What Does It Take to Make Hospitals More Hospitable? It Might Take Just a Moment

July 9, 2014 9:06 PM

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What Does It Take to Make Hospitals More Hospitable? It Might Take Just a Moment

Physicians rarely spend a night in the hospital as a patient. We are there to work. But last year I unexpectedly spent a few nights in a row as an in-patient. I had elected to stay in a quad room, which placed me with two roommates on the orthopedic surgery floor. I was horrified by what happened during the nights I was there. I shared that quad with two women about twice my own age. Both were recovering from implants after hip fractures. As such, they required moderate to maximal assistance for toileting. Daytime staff were getting one patient up to the washroom on a regular schedule, and this seemed to prevent incontinence. This 98-year-old patient spoke only Russian and German and was lucky enough to have a family member at the bedside as an advocate throughout the daylight hours. There was a drastic night and day difference, however. Night nursing staff spoke to her very disparagingly in English. This may have been because they didn't think she could understand what they were saying, but the tone of voice was unmistakable as disdainful, bothered, irritated, and frankly disrespectful. There were expletives and, "Geez! Come on, will ya!?"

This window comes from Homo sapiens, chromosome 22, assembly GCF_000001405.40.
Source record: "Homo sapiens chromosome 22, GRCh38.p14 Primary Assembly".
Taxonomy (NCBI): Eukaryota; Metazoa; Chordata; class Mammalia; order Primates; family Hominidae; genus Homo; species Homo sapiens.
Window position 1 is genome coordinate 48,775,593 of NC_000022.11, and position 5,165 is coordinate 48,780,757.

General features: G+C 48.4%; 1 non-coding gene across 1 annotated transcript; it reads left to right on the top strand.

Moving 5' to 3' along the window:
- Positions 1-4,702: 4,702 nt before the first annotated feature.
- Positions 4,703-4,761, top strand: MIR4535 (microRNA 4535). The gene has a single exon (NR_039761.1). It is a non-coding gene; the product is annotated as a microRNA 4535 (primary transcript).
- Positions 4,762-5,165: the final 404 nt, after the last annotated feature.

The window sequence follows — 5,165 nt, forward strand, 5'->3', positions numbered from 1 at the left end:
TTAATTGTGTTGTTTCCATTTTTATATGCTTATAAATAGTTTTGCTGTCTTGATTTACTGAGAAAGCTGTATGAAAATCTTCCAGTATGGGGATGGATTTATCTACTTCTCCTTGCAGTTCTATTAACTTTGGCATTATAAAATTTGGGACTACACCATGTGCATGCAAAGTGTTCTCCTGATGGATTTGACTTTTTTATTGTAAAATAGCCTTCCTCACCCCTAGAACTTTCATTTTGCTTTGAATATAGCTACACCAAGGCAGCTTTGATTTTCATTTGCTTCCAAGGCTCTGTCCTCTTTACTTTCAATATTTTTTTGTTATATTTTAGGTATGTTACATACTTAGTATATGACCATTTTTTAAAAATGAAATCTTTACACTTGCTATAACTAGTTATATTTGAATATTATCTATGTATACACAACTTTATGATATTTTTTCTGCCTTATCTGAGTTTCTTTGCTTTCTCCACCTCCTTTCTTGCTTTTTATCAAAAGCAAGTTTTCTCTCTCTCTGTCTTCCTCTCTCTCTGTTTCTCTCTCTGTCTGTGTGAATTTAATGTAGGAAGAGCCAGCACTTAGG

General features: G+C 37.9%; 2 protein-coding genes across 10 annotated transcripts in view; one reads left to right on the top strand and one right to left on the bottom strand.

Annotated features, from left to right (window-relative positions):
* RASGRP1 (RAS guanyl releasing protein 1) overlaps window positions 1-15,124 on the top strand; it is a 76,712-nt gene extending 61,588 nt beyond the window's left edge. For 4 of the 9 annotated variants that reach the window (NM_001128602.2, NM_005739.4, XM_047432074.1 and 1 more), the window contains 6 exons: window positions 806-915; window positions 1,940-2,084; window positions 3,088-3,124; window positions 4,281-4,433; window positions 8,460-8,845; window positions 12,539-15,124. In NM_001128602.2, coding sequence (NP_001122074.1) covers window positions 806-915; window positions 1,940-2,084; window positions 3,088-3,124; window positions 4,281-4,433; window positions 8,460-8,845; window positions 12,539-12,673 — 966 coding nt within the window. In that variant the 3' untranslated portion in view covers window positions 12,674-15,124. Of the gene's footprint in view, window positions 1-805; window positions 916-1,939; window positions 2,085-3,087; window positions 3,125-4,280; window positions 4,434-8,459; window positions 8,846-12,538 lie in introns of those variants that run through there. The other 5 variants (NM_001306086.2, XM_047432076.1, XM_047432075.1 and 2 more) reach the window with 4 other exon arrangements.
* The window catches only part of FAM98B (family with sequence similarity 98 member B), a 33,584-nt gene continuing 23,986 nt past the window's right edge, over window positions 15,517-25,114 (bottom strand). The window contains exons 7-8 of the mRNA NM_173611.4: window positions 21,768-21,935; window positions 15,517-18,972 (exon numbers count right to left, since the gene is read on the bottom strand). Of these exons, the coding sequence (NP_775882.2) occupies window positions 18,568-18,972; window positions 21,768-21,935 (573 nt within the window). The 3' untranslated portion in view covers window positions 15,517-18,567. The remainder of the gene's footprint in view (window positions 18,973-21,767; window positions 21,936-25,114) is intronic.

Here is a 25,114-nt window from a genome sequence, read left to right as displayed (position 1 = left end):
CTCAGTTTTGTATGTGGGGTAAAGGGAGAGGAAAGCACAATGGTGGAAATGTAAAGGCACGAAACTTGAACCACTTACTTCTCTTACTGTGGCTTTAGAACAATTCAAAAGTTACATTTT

The other patient was better able to advocate for herself, although she had a tendency to get confused at 9 p.m. and to hold forth in loud conversation with make-believe party planners until midnight. When she cried out in pain during the changing of her soiled Depends, she would admonish, "You don'...

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